• Lastly, The Protocol on Free Movement of Persons, its aim, to establish a visa-free zone within the free trade countries and support the creation of the African Union Passport. A key step in establishing a successful free trade zone. 

After the agreement, institutions were formed to carry out the objectives. 

  • The African Continental Free trade area Secretariat was formed as an autonomous body within the African Union to implement the agreement.
  • And The Council of Ministers, to provide strategic trade policy oversight to ensure effective implementation, and enforcement of the Agreement. Several committees for were created to govern;
  • goods,
  • services, 
  • Rules of origin,
  • trade remedies,
  • non-tariff barriers,
  • technical barriers to trade,
  • sanitary and phytosanitary measures.

With Senior Trade Officials tasked to implement the Council's decisions and develop programs to action the plans in phases. Phase 1 covers goods and services liberalisation, with all nations removing 90% of trade tariff on goods, with each being permitted to exclude up to 3% of goods from the agreement to protect their local businesses.

The free trade area will be governed by five operational instruments.

  • the rules of origin.
  • the online negotiating forum.
  • the monitoring and elimination of non-tariff barriers.
  • a digital payment system, 
  • and the African Trade Observatory.

These systems will help regulate the free trade area.

In an interview with CNN,  free trade area’s secretary general, Wamkele Mene said negotiating a single set of rules of 55 countries was the easy part, with implementation, a significant challenge, due to the different economic levels between African nations. 

It will take time and investment to build out the customs authorities with bigger corporations, and institutional investors having the resources to immediately benefit, while small-to-medium enterprises, taking two to three years to capitalise.

To fully recognise the benefits of free trade and guarantee its success, private sector empowerment and investment on the continent must take centre stage. The African Development Bank is pledging to support trade valued at $7 billion through lending over the next five years in a bid to spur growth.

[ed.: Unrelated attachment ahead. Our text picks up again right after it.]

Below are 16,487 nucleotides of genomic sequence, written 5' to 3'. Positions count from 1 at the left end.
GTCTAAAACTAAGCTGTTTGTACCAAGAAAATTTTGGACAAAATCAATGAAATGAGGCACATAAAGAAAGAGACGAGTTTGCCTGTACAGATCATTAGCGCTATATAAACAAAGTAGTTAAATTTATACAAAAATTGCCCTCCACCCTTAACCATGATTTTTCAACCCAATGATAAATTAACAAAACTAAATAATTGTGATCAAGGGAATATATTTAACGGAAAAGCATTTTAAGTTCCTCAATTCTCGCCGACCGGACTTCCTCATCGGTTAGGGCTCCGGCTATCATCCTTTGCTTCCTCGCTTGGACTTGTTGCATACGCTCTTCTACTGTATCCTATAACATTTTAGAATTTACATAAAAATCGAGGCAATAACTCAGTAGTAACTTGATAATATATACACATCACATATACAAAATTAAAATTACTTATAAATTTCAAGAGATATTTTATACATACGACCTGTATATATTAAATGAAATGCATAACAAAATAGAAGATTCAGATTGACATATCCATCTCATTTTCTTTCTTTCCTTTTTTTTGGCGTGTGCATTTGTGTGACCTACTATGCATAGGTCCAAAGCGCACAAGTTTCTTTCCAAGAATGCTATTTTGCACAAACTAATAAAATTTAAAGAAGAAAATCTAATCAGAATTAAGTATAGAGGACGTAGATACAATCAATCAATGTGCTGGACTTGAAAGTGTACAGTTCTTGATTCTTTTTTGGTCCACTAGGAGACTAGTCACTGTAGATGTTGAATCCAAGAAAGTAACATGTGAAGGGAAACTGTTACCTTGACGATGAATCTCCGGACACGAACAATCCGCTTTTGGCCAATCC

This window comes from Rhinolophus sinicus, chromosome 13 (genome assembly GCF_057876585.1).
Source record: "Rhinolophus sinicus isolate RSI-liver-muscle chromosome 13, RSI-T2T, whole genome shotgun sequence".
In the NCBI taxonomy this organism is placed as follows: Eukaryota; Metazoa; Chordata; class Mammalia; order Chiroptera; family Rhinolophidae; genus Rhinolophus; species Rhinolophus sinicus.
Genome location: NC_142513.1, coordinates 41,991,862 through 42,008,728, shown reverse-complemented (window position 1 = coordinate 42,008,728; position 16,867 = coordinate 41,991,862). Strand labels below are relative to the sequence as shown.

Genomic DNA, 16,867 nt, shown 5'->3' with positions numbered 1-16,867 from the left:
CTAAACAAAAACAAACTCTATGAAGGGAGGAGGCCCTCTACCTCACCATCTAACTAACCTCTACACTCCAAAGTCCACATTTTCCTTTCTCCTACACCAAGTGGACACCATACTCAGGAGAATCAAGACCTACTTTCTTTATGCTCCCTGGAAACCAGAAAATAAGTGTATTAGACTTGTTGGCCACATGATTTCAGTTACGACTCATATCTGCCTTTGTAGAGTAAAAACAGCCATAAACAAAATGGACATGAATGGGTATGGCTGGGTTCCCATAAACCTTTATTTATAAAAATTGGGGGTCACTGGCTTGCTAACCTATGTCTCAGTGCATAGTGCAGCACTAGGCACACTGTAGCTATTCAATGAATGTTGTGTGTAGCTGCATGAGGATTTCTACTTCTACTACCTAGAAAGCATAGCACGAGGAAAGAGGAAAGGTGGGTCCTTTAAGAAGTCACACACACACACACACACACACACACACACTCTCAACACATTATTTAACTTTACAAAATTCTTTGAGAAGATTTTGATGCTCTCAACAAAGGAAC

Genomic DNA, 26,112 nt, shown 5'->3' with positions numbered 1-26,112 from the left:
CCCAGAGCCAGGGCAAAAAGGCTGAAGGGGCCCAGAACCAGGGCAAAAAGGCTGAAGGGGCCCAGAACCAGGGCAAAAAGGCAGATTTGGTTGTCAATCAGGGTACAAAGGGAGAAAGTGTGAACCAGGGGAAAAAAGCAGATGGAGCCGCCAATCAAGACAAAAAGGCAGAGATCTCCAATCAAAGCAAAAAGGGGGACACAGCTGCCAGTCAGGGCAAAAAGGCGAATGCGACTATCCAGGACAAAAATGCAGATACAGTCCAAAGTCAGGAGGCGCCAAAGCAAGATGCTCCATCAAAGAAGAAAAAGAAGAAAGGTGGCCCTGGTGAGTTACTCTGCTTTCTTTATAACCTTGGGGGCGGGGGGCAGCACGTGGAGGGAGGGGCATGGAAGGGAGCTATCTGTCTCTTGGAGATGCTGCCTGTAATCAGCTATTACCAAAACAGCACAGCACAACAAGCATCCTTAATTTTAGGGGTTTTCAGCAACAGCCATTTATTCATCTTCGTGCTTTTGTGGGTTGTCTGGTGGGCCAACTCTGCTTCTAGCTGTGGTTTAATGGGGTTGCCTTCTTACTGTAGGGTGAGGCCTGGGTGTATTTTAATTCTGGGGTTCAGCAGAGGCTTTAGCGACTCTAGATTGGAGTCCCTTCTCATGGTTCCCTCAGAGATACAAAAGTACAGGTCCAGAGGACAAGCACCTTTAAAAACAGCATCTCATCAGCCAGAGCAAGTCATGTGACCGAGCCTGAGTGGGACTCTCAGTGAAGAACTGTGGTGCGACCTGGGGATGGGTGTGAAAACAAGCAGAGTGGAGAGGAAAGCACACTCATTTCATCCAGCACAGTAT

More than the obvious economic benefit, the free trade area is expected to have a huge impact on the welfare of millions of people, with

While there is undoubted uplift for African countries, the rest of the world are seeing the potential opportunity too. Africa still has significant room to grow, and countries are looking for ways to invest and be part of the journey. Africa's largest trading partner, China, has been investing in infrastructure projects, and securing access to  raw resources in Africa over the last decade. They are looking to gain significantly by providing the finance, the machinery, and equipment to unlock its potential.

The UK, looking for new trading partners following Brexit, had committed to dialogue, and launched a trade summit in January 2022 to explore opportunities, resulting in millions in investment. The US followed suit in December 2022 hosting a sumit to make up for lost time, to accelerate trade and investment in Africa, after losing substantial ground to traditional and emerging partners like China.

InAfrika view is that, this is a huge opportunity to allow local organisations to expand across the continent, using their local expertise and resources, in a larger market. It should also lead to increases in manufacturing capabilities that will create jobs, allowing African countries to produce and export to the world. Significant work needs to be done to standardise infrastructure and procedures to be able to capitalise on the opportunity. Investment will be key, and also a possible hurdle, with access to finance in Africa difficult to obtain at the best of times. It opens the door for international countries and organisations to benefit, via loans, funding and bridging gaps in markets not yet available on the continent.

It will still provide benefits in terms of employment but many Africans would like to see people of the continent and their countries see the ultimate benefit from the increases the free trade agreement may bring.What do you think about the historic free trade agreement? How do you think it will help Africa? Let us know in the comments